Individual cognitive–behavioural therapy (CBT). Individual CBT was at the core of IPI. Based on our integrative cognitive model31 the individual CBT followed the basic principles of cognitive therapy described by Beck35 as being formulation driven, structured, based on shared problems and goals, educational, utilising guided discovery as the engine for change, involving homework and being time limited. Depending on the problems presented and the case formulation, therapists adapted the modules described in a manual36 (see Table 1 for modules and strategies applied).
Skills training. Scheduling and monitoring of mastery and pleasure activities, ‘keeping well’ strategies, social perception and social skills training and training in problem-solving were offered in a group format. Each therapy session followed a detailed protocol which outlined the aims of the session, examples of interventions and model responses for the therapist.
Cognitive remediation. Cognitive remediation was offered to address thought and perception deficits (basic symptoms) directly. It was computerised and based on cognitive exercises from the COGPACK software (Marker Software, Mannheim, Germany), a multimedia cognitive rehabilitation software designed for use with individuals with compromised brain functioning. In each session, three to six tasks were performed, involving repeated practice of exercises for attention, memory and executive functioning. Patients received performance scores, which were recorded and referred to in order to reinforce performance progress. Task parameters were initially made sufficiently easy for each patient to do well. After session 6, tasks were made more difficult, according to the next level of difficulty (low to medium, or medium to severe).
Psychoeducational multifamily groups. In addition, psychoeducational multifamily groups for family members or key persons were offered. These groups provided information on symptoms, course and treatment of at-risk mental states, as detailed in a manual.17,36 These sessions aimed to increase the family’s understanding of the EIPS and to reduce stress and interpersonal conflicts.
Procedures and manual. Integrated psychological intervention was initially commenced with individual CBT delivered weekly or every 2 weeks, which was then consecutively supplemented by cognitive remediation and psychoeducation of family members or key persons. Following the assessment and engagement phase, and formulation and goal setting, group skills training was offered to participants, depending on availability of places in the group. While participants were attending the weekly group sessions, the frequency of individual sessions was reduced to crisis intervention, and only maintained in individuals who were clinically judged to have a particularly high risk of developing psychosis or dropping out. During the treatment phase of individual CBT, before or after the group intervention, CBT sessions were planned to be weekly, with a reduction in their frequency during the termination phase towards the end of the overall treatment at 12 months. However, the frequency and duration of sessions were intended to be flexible, depending on arrangements made between patients and therapists, as well as being contingent on the mental state of individual patients.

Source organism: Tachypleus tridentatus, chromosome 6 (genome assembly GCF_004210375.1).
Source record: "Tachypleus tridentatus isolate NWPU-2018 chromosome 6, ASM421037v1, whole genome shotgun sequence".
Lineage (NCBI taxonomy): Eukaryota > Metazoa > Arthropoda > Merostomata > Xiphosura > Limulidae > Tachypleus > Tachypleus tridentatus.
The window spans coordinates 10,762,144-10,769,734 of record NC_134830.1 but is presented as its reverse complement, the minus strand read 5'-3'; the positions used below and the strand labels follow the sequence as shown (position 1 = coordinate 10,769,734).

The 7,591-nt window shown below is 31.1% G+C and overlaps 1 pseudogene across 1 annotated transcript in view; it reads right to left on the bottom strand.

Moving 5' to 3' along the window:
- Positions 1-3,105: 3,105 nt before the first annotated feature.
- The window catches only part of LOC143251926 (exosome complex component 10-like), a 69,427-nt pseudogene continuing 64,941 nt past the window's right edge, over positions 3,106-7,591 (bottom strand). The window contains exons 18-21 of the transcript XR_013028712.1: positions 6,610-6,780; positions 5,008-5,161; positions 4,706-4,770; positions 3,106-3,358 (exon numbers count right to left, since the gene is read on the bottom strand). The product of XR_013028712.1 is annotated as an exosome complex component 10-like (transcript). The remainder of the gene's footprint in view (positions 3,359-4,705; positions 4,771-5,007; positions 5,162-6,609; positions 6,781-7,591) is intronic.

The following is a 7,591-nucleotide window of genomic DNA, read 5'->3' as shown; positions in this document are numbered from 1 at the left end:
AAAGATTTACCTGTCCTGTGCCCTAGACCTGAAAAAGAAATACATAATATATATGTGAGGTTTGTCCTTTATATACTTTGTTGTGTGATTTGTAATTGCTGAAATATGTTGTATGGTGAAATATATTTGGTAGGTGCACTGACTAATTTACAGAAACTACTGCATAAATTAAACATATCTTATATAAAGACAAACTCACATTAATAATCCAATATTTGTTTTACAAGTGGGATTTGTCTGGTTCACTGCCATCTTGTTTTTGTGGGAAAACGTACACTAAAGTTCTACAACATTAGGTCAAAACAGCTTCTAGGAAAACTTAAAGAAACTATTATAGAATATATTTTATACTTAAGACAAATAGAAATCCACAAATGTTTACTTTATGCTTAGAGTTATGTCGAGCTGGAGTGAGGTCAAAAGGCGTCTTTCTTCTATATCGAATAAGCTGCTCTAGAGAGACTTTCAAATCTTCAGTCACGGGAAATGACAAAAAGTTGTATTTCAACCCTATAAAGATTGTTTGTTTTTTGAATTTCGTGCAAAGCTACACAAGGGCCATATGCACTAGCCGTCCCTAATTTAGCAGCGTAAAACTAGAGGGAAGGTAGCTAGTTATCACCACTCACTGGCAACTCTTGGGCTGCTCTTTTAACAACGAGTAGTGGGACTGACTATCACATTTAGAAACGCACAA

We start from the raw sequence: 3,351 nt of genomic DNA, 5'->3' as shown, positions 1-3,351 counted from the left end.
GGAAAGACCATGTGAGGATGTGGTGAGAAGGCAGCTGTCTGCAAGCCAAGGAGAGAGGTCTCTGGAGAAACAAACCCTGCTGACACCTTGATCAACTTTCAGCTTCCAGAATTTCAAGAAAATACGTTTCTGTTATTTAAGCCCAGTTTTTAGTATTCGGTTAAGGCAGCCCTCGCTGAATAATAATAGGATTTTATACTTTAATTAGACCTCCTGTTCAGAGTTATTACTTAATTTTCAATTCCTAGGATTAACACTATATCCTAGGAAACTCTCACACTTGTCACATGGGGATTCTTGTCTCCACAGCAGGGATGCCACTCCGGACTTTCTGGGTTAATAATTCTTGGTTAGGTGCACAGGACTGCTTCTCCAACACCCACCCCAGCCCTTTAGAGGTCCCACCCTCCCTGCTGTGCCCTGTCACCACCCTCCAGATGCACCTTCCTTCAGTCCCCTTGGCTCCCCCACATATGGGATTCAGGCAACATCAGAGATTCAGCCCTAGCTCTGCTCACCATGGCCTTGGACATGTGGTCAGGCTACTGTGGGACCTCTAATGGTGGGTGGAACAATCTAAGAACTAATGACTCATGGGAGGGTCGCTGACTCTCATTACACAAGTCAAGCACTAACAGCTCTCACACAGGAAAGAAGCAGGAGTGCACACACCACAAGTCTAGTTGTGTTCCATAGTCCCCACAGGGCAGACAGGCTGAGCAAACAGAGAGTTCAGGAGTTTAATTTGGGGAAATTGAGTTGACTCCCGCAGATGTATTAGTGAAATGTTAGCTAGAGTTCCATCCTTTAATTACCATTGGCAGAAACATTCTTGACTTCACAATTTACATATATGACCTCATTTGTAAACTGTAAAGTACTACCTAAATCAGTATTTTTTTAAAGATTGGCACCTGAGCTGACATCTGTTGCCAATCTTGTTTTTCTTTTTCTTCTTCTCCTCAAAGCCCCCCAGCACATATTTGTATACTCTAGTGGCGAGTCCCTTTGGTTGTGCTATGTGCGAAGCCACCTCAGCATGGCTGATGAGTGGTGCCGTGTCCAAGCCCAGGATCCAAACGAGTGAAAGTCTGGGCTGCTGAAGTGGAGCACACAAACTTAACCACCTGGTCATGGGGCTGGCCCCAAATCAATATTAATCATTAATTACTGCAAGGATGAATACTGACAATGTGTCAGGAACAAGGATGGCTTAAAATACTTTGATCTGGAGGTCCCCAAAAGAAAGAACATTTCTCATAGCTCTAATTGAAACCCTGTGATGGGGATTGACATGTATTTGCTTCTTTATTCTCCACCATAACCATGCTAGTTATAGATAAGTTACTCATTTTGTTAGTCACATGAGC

The IPI was detailed in a manual of 137 pages36,37 including an overall treatment model, aims of the treatment components and sessions, problem-specific treatment modules, examples of interventions and model responses for the therapist. Additionally, 80 pages of working material for patients were provided. Further details of IPI and case examples are presented elsewhere.37,38 The feasibility of the intervention was tested and confirmed in a pilot sample of 12 patients.39
The supportive counselling was designed to provide a minimal level of support for individuals who were seeking help and were clearly in need of support as a result of psychiatric symptoms or concerns relating to functional domains. Basic assessment, basic psychoeducation about the at-risk mental state and counselling in a supportive, warm, genuine, empathic and unstructured style were delivered. Supportive counselling was delivered on a one-to-one basis, manual based, regularly supervised and lasted for a maximum of 30 sessions over 12 months.
Face-to-face assessment of the development of the primary outcomes – subthreshold psychotic symptoms, psychosis and schizophrenia – were undertaken at each individual treatment session (maximum of 30 assessments) during the treatment phase and at post-treatment (month 12). During the post-treatment phase, patients were regularly asked about the primary outcomes by telephone and by face-to-face interview during the 24-month follow-up. If the telephone interview indicated a deterioration of symptoms and/or an increased risk of conversion, an additional face-to-face interview was conducted. If patients did not attend assessments, every effort was made to follow them up and to complete assessments with regard to primary outcome variables by means of telephone calls and home assessments. If patients were not available for interviews, key persons and hospital admission data were approached to determine conversion status. Patients were classified as converters or non-converters by an independent consultant psychiatrist or senior clinical psychologist. The masking of these independent consultant psychiatrists or clinical psychologists was not formally measured.